mmw_prokaryote_1110Bacteria can distinguish “self” from “other,” and between their relatives and strangers. They can communicate, prey in packs, and have social intelligence. Are microbes far more sentient than we give them credit for? Miller-McCune writes:

Strictly by the numbers, the vast majority — estimated by many scientists at 90 percent — of the cells in what you think of as your body are actually bacteria, not human cells. In fact, most of the life on the planet is probably composed of bacteria.

These facts by themselves may trigger existential shock: People are partly made of pond scum. But beyond that psychic trauma, a new and astonishing vista unfolds. In a series of recent findings, researchers describe bacteria that communicate in sophisticated ways, take concerted action, influence human physiology, alter human thinking and work together to bioengineer the environment. These findings may foreshadow new medical procedures that encourage bacterial participation in human health.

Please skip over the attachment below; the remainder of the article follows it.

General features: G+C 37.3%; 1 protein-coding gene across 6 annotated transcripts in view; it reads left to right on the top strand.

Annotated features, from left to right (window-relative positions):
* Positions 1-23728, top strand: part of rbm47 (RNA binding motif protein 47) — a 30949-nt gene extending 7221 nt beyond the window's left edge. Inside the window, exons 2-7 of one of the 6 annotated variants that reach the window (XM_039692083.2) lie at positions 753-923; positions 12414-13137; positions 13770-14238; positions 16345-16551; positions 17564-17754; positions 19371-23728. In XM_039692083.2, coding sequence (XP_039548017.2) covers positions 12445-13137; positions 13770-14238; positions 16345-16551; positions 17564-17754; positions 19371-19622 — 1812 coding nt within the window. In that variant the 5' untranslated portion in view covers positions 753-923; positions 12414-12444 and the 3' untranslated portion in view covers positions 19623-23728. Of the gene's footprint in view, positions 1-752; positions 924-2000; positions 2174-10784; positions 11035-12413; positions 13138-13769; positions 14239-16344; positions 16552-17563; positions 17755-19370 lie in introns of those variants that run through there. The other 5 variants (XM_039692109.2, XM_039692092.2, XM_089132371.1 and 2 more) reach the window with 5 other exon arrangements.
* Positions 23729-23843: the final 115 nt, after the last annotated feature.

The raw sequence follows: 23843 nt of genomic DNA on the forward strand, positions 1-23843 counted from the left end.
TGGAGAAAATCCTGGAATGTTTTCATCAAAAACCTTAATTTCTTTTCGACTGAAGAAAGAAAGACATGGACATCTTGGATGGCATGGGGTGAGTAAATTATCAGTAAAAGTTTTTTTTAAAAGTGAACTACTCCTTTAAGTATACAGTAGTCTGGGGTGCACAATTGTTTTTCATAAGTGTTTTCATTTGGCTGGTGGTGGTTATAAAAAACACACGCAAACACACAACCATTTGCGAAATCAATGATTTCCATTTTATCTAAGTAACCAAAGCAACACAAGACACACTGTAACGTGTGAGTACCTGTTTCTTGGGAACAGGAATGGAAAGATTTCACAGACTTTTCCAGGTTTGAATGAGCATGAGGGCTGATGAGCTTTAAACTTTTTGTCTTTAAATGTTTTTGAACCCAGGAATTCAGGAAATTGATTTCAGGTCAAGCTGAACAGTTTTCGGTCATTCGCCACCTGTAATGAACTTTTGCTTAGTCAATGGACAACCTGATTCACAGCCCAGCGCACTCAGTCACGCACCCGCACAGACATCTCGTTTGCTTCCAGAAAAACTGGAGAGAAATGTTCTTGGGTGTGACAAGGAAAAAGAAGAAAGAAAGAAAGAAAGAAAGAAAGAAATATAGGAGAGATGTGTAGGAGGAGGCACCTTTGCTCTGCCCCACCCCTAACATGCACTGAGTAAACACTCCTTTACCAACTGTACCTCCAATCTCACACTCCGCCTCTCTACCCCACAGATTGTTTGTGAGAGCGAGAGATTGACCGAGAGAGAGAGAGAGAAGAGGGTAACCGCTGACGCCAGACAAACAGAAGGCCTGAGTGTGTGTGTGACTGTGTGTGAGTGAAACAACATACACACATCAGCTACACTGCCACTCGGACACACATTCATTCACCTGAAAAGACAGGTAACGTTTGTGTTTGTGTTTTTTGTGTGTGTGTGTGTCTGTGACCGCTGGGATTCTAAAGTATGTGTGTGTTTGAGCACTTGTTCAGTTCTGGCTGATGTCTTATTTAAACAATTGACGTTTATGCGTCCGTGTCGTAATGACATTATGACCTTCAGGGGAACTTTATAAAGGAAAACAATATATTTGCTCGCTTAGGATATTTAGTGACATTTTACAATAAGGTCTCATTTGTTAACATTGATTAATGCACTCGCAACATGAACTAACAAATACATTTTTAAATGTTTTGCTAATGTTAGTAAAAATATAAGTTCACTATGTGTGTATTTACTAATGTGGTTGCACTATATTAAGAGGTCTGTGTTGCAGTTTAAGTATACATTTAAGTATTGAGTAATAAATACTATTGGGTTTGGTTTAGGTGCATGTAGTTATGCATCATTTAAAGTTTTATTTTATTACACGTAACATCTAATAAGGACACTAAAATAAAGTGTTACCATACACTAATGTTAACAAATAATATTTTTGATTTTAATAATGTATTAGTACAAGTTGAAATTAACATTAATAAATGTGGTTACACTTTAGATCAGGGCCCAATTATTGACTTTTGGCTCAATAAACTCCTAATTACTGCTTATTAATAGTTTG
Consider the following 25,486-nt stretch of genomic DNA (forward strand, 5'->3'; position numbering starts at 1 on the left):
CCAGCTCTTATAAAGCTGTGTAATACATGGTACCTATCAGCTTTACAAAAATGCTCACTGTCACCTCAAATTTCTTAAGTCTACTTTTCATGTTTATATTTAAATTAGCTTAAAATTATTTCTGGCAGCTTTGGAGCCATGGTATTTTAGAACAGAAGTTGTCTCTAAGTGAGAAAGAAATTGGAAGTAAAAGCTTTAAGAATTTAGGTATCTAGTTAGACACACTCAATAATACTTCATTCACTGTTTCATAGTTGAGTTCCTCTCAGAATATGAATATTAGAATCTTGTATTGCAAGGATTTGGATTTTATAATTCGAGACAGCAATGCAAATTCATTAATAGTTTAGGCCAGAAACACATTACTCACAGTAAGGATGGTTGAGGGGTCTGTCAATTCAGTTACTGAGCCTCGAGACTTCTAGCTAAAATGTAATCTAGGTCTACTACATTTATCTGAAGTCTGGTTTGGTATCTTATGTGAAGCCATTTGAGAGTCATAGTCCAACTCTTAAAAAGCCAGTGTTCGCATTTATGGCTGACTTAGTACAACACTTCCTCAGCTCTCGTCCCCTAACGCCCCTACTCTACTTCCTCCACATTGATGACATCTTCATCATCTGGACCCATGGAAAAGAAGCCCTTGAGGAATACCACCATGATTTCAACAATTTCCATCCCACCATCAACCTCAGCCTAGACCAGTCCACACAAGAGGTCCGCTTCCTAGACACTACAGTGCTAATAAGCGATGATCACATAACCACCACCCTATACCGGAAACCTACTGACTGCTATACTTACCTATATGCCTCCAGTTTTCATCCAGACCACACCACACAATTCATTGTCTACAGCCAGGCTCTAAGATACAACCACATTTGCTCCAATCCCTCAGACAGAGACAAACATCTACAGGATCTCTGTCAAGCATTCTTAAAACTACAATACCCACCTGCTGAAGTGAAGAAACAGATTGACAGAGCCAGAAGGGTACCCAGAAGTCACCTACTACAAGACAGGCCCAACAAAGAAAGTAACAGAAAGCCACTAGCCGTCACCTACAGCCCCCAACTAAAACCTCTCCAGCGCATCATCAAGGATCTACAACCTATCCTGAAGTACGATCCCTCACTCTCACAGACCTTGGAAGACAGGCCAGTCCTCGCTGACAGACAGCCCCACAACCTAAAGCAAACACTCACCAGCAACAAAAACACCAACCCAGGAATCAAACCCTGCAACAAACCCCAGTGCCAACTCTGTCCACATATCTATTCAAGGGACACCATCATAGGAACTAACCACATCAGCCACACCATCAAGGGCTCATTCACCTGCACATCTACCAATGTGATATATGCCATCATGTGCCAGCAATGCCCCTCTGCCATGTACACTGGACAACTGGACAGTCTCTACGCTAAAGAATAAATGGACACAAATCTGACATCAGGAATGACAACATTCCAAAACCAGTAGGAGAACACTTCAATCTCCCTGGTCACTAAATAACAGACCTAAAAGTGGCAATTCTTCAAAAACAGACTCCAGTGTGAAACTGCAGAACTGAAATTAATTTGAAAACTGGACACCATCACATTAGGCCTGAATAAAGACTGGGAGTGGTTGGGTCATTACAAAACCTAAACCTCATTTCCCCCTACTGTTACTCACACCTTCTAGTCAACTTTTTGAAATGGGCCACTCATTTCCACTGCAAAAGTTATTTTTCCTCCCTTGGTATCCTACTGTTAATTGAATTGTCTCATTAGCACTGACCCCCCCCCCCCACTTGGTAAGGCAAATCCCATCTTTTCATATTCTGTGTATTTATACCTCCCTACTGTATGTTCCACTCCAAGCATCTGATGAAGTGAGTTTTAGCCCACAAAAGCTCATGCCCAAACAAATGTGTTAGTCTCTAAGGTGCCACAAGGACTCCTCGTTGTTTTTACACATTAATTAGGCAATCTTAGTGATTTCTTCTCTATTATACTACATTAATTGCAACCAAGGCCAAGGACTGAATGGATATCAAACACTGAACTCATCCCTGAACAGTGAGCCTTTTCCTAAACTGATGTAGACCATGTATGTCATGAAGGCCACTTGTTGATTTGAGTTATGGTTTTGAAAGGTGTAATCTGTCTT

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Smart People Sleep Late

SleepingInteresting article from Robert Alison in the Winnipeg Free Press earlier in the year:

Sleep is a fundamental component of animal biology. New evidence confirms that, in humans, its timing reflects intelligence. People with higher IQ’s (intelligence quotients) tend to be more active nocturnally, going to bed later, whereas those with lower IQ’s usually retire to bed sooner after nightfall.

The precise function of sleep is arguable. But, accumulating evidence shows that lack of sleep in humans and animals can result in obesity, high blood pressure and reduced life spans. Drowsiness impairs mental performance. For instance, 37 per cent of all motor vehicle accidents are caused by drowsy motorists, according to a University of Pennsylvania study. Even minor sleep deficiencies impact on body chemistry.